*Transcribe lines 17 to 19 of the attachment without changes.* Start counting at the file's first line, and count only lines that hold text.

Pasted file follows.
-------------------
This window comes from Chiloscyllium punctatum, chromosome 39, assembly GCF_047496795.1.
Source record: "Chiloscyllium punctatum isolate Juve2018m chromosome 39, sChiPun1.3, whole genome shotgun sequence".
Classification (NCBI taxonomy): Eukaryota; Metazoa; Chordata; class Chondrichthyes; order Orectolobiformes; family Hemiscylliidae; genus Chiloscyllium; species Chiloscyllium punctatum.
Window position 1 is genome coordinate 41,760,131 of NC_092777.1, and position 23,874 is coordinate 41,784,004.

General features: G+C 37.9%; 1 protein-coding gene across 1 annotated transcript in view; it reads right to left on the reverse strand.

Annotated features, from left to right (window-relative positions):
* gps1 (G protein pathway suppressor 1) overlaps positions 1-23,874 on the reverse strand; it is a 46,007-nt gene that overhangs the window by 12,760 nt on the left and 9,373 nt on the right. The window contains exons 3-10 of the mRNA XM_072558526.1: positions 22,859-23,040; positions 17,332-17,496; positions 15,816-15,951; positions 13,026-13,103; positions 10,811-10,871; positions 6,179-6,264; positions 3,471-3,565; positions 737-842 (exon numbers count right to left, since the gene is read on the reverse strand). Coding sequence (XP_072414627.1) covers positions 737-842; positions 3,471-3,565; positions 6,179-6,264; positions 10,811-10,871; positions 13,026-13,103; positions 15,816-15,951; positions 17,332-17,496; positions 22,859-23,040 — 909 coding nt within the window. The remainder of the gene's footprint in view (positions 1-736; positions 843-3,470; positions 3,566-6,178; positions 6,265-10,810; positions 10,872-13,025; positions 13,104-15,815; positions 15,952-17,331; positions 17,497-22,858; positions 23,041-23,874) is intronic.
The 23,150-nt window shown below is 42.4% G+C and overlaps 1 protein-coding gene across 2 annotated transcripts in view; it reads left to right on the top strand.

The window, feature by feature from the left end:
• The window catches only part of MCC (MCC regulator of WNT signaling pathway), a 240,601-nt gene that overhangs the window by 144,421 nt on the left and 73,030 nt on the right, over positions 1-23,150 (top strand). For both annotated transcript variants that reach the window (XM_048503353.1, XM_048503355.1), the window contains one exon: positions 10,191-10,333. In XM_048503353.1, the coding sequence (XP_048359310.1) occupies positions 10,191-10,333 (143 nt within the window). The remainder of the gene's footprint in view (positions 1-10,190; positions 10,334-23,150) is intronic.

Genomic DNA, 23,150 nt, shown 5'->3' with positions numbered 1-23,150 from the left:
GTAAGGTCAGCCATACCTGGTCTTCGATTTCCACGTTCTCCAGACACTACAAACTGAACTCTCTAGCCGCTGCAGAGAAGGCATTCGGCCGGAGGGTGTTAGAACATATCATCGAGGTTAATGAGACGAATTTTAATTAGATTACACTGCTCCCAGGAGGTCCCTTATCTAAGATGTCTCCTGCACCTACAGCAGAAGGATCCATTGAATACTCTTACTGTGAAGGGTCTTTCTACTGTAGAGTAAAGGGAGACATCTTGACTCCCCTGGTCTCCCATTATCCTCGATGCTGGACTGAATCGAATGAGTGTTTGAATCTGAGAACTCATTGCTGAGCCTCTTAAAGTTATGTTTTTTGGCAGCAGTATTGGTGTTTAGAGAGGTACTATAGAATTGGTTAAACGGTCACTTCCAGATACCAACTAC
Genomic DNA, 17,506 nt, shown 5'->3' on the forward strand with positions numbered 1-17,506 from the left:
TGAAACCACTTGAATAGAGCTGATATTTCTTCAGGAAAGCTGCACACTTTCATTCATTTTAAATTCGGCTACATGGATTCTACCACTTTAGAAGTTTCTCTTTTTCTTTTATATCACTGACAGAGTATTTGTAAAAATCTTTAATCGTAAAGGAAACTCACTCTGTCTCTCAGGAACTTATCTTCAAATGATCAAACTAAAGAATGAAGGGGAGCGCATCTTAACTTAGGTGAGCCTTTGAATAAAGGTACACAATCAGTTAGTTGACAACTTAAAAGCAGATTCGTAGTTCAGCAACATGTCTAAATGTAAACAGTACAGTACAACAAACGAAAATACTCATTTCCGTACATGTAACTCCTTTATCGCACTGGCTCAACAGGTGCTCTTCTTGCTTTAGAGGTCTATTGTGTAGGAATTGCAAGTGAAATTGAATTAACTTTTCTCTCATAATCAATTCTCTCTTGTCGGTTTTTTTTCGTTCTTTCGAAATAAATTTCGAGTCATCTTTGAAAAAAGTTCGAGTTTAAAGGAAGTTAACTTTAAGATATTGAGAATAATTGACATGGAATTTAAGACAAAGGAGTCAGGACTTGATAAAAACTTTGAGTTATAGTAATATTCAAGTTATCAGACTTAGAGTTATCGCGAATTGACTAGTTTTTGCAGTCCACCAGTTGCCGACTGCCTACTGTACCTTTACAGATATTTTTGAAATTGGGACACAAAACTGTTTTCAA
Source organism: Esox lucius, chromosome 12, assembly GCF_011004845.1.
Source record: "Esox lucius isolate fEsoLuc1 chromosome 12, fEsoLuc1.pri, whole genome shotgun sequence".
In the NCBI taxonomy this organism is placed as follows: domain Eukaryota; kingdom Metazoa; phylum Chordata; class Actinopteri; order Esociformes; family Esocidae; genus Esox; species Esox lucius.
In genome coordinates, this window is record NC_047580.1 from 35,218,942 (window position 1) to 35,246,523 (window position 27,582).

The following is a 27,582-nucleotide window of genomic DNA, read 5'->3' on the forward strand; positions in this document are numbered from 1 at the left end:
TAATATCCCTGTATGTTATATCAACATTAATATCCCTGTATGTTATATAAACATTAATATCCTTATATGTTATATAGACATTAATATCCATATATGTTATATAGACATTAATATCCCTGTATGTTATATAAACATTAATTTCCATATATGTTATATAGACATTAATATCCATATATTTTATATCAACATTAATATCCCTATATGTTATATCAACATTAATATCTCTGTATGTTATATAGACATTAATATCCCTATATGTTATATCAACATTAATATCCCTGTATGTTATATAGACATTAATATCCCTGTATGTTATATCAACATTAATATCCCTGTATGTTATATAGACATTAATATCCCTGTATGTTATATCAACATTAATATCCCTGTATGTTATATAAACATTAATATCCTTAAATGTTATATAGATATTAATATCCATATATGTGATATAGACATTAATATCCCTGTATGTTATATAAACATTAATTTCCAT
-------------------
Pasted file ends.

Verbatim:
In the NCBI taxonomy this organism is placed as follows: domain Eukaryota; kingdom Metazoa; phylum Chordata; class Actinopteri; order Esociformes; family Esocidae; genus Esox; species Esox lucius.
In genome coordinates, this window is record NC_047580.1 from 35,218,942 (window position 1) to 35,246,523 (window position 27,582).

The following is a 27,582-nucleotide window of genomic DNA, read 5'->3' on the forward strand; positions in this document are numbered from 1 at the left end: